Article

False Confessions

False Confessions:

Why do people confess to crimes, especially violent crimes, that they did not commit?

False Confessions are Surprisingly Common
According to The Innocence Project, “In about 25% of DNA exoneration cases, innocent defendants made incriminating statements, delivered outright confessions[,] or pled guilty.” AChicago Tribune study found that “one decade’s worth of murder cases in a single Illinois county [revealed] 247 instances in which the defendants’ self-incriminating statements were thrown out by the court or found by a jury to be insufficiently convincing for conviction.” How does this happen?

Police Lie
It is not illegal for the police to lie during interrogations.

Police tell a suspect they have an eyewitness and enough material evidence (hair, blood) from a crime scene to convict. “You’re looking at 20 years, or you can help us help you.” For the (unenforceable) promise of a lenient sentence, maybe only probation, a confession is signed.

False confessions also arise when multiple people are accused of committing a crime. Police play one off against the others, causing an innocent person to implicate himself and another to stay out of prison. “Your friend has already admitted to committing the robbery. You just admit you drove, and you won’t see the inside of the jail.” They make the same offer to the co-defendant, and two innocent people go to prison.

What if the suspect is not involved in any way? Police knock down the wrong door all the time. Anyone can find himself or herself at the wrong end of a ten, fifteen, or twenty hour police interrogation. So, you blurt out, “give me a lie-detector test.” Two hours later the cops tell you that you failed the test (remember: they can lie all they want in an interrogation). How about this: cooperate for now—after all, you had nothing to do with the crime—and sort it out later! Another feather in cop’s or prosecutor’s hat. Another false confession puts someone in prison.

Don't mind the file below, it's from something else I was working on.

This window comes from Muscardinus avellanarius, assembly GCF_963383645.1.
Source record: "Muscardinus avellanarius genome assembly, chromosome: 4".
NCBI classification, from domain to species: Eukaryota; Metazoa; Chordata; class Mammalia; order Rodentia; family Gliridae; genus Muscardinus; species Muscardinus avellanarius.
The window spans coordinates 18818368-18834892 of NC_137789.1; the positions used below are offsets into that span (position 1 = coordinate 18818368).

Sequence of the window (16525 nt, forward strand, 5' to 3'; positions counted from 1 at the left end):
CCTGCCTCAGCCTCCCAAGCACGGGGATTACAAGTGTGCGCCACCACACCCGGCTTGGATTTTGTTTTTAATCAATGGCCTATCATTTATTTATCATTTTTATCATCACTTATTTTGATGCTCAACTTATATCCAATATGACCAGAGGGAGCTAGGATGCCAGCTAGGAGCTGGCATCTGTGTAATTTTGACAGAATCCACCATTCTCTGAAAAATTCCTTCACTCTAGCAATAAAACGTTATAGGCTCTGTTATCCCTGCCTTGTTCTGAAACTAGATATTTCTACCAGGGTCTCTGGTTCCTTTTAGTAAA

The point is, even if the suspect has nothing to do with the crime,especially if the suspect has nothing to do with the crime, “cooperating” now and sorting it out later seems rational under the circumstances. A cost-benefit analysis points to confession when the police inflate the possible punishment as well as their potential influence on a sentence and then feed the suspect such ideas as “it was an accident” or that he “was provoked.”

The Central Park Jogger Case
Enough of abstract theories. Look at the Central Park Jogger case. Five teenagers spent between five (5) and thirteen (13) years in prison for a crime they did not commit yet confessed to. Each spent fourteen (14) to thirty (30) hours being interrogated. One sixteen year old had the reading level of a second grader, and another had an IQ of 87.

Don’t Talk; Demand a Lawyer
None of these people would have confessed if they had insisted on remaining completely silent until they had a lawyer. The police will also tell you that you don’t need a lawyer: “we’re only going to go over a few preliminaries, and you can have your lawyer with you next time.” That’s enough to constitute a waiver of the right to counsel if you then talk.

Do not talk to police without your lawyer present.

Call today for a free consultation.

Barry S. Edwards, Attorney
(612) 310-7398

 

Tags: ,

No comments yet.

Leave a Reply